While high property prices can increase sales revenue and expand supply, they deter buyers and lead to property oversupply. The oversupply of Chinese commercial housing has been a persistent problem for many years.
Economic impact of real estate development
Prior to and in the early stages of reform and opening up, I visited various regions in the central Chinese province of Henan. Back then, the region was poverty-stricken. From what I can remember, there were few buildings on both sides of the street opposite Xinxiang railway station.
When I recently saw television news reports on the Henan floods, I observed that high-rise buildings have sprung up in various places including Xinxiang. While the city’s drainage facilities are inadequate, many other types of infrastructure are in place. Consumption levels and social welfare standards have clearly risen, and the floods actually triggered insurance claims for 400,000 vehicles. Evidently, the region is no longer as backward as it was before.
Rapid real estate and infrastructure development in China over the past two to three decades has improved social welfare in many provinces, not just Henan.
Without large numbers of commercial residential buildings being built, residents’ living environments and standards of living would not have drastically improved.
In recent times, real estate assets account for 77.7% of an average Chinese household’s net assets.
Rising housing prices have made home owners richer, which boosts consumption. But because of this, property purchases are not only made for a roof over one’s head, but for investment.
The beneficiaries of rising housing prices are not only housing developers but also a large group of small property owners. In recent times, real estate assets account for 77.7% of an average Chinese household’s net assets. The spillover effects of wealth drive social consumption and economic growth.
Despite measures that some local governments in China have introduced to tame the property market, the commoditisation of commercial housing has given rise to strong investment demand and rising property prices.
While the growth of the real economy is tangible and full of potential, China’s property prices are way above typical wage and rental incomes. The building of a property bubble poses a tough challenge for the economy.
Transactions in China’s property market could add up to a high of 25 trillion RMB in 2021, which is a quarter of China’s GDP in 2020. New mortgages would roughly amount to 17.5 trillion RMB, which accounts for nearly 90% of new loans.
Tightening of housing loan caps
Transactions in China’s property market could add up to a high of 25 trillion RMB in 2021, which is a quarter of China’s GDP in 2020. New mortgages would roughly amount to 17.5 trillion RMB, which accounts for nearly 90% of new loans. This shows that the property market has a huge impact on China’s economy.
In the supply and demand model of housing, when demand is great, housing prices are high. When supply increases, housing prices fall. Supply and demand are independent variables. Income, money supply, and other exogenous variables affect housing prices as well. As more capital flows into the property market, housing prices naturally increase.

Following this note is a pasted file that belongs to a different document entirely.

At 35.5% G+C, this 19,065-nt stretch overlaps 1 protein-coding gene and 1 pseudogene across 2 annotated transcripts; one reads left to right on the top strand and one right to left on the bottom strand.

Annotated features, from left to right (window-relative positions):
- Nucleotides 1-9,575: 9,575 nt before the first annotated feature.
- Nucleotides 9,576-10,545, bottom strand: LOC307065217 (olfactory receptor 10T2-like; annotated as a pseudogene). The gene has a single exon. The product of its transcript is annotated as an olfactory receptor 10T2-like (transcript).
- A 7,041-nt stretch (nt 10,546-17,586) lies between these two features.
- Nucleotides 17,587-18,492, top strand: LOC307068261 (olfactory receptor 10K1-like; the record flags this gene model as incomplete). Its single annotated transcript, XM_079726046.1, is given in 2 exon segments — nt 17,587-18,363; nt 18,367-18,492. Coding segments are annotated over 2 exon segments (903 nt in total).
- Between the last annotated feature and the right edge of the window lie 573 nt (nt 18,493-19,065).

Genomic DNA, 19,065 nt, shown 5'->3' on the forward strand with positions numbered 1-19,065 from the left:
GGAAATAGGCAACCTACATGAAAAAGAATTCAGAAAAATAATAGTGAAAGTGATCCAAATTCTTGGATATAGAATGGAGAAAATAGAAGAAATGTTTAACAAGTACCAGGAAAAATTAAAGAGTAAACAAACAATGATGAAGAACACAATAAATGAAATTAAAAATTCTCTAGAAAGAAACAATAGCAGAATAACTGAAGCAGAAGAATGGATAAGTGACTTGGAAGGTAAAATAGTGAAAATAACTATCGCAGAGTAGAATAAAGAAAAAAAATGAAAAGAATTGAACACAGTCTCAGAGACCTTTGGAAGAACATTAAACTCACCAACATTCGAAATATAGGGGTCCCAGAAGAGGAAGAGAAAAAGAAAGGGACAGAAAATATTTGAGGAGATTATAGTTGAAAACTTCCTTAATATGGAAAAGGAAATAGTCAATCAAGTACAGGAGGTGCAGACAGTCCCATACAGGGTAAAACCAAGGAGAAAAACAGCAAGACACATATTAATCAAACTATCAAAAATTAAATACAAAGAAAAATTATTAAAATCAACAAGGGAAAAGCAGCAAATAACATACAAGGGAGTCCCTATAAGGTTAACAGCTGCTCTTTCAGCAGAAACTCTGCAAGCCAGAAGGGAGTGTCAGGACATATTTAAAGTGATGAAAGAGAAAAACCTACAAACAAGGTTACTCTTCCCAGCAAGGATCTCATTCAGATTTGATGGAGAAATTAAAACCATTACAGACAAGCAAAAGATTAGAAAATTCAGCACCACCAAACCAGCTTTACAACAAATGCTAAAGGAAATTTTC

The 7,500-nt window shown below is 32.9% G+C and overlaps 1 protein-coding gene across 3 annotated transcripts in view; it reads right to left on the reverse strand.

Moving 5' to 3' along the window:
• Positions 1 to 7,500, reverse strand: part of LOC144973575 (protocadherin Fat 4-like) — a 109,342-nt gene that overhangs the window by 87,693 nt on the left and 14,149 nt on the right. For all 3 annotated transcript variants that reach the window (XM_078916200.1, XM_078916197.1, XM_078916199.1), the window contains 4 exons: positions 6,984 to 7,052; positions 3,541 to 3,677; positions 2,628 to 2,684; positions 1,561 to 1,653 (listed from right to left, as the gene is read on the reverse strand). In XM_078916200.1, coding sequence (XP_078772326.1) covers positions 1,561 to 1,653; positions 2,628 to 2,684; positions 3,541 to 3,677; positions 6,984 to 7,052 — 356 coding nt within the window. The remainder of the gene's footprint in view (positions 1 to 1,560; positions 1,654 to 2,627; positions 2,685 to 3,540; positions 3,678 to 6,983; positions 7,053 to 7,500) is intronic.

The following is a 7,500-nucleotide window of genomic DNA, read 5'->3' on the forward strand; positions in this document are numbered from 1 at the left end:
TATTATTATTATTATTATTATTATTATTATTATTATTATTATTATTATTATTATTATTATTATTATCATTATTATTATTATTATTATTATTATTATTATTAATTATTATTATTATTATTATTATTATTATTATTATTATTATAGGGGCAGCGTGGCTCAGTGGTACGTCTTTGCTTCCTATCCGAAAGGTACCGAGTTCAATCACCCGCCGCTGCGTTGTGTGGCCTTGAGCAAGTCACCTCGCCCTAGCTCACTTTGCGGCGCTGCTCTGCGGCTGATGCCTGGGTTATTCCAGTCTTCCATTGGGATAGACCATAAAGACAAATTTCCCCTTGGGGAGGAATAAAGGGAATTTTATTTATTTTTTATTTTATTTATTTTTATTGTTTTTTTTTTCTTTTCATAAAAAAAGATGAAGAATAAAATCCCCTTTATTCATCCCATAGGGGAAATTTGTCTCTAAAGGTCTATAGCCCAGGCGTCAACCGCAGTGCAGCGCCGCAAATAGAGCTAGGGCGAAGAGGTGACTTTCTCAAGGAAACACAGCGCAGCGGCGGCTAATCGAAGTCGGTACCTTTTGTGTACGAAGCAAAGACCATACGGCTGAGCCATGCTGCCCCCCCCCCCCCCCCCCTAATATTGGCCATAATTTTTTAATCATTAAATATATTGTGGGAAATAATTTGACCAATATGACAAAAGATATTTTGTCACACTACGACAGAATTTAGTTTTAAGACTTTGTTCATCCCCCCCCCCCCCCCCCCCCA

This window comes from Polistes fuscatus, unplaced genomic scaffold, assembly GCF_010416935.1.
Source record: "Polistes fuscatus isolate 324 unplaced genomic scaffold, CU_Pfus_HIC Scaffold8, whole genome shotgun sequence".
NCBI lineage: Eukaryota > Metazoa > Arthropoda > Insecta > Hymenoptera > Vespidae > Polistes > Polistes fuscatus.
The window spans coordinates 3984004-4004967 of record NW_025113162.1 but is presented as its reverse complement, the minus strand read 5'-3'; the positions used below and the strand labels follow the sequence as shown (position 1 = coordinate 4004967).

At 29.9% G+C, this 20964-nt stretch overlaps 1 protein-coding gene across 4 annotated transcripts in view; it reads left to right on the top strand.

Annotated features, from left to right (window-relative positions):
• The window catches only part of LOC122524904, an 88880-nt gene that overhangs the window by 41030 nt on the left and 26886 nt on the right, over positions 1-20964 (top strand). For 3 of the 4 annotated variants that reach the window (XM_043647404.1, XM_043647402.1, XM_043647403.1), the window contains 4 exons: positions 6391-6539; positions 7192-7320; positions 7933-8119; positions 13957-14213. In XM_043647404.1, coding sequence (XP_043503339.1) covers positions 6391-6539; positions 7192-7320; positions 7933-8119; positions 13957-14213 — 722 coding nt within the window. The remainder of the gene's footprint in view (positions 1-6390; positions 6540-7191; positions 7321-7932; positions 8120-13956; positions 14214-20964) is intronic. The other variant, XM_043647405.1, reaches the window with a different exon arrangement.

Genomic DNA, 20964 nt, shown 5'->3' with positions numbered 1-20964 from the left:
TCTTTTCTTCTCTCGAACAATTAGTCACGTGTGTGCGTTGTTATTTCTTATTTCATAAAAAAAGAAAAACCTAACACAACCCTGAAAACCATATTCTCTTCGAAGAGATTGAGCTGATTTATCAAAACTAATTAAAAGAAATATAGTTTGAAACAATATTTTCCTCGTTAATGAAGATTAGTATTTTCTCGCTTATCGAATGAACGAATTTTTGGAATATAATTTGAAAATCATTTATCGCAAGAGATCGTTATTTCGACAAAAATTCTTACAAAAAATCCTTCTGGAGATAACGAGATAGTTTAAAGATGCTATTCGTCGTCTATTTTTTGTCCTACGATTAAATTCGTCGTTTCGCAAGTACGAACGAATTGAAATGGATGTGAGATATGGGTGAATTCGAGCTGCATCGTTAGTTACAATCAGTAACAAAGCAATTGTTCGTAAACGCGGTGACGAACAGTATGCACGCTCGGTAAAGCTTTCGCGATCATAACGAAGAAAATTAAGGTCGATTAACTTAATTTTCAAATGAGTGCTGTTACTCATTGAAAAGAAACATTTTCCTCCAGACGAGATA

Currently, many local governments in China are regulating the funds that enter the property market.
In the second quarter of the year, some Chinese cities saw the tightening of housing loan caps. Mortgage rates have been raised and credit cycles are extended. Some banks have also reduced or suspended the issuance of personal housing loans.
Additionally, some cities are also reforming the school district housing policy. A variety of measures are put in place to temper soaring housing prices.
Society’s wealth should be distributed by labour and contribution instead of through housing. Boosting economic growth by allowing the widening of the wealth gap between the rich and the poor is no longer a policy preference of China today.
Reducing financial risks
The gloom of the Covid-19 pandemic did not stop China’s real economy from expanding, increasing people’s confidence about the future. As China no longer needs to maintain consumption and employment through the spillover effect from the housing market, restrictions on the housing market have thus been tightened as well.
Houses are for living in and not for speculation. Society’s wealth should be distributed by labour and contribution instead of through housing. Boosting economic growth by allowing the widening of the wealth gap between the rich and the poor is no longer a policy preference of China today.
Apart from cracking down on the capital market and the internet, tightening the supervision of the property market is also an important economic management measure of the Chinese government.
Suppose we compare current measures with China’s macro-control prior to the 1997 Asian financial crisis. China’s current level of development, marketisation, and internationalisation have far surpassed that of the 1990s.
At present, the US has been maintaining a low interest rate for a long time to support economic growth, and China is certainly aware that the US’s asset prices and federal debt are at relatively high levels.
The current measures can not only strengthen China’s economic governance but also reduce the impact that international crises may have on China’s economy in the event of an international financial crisis.
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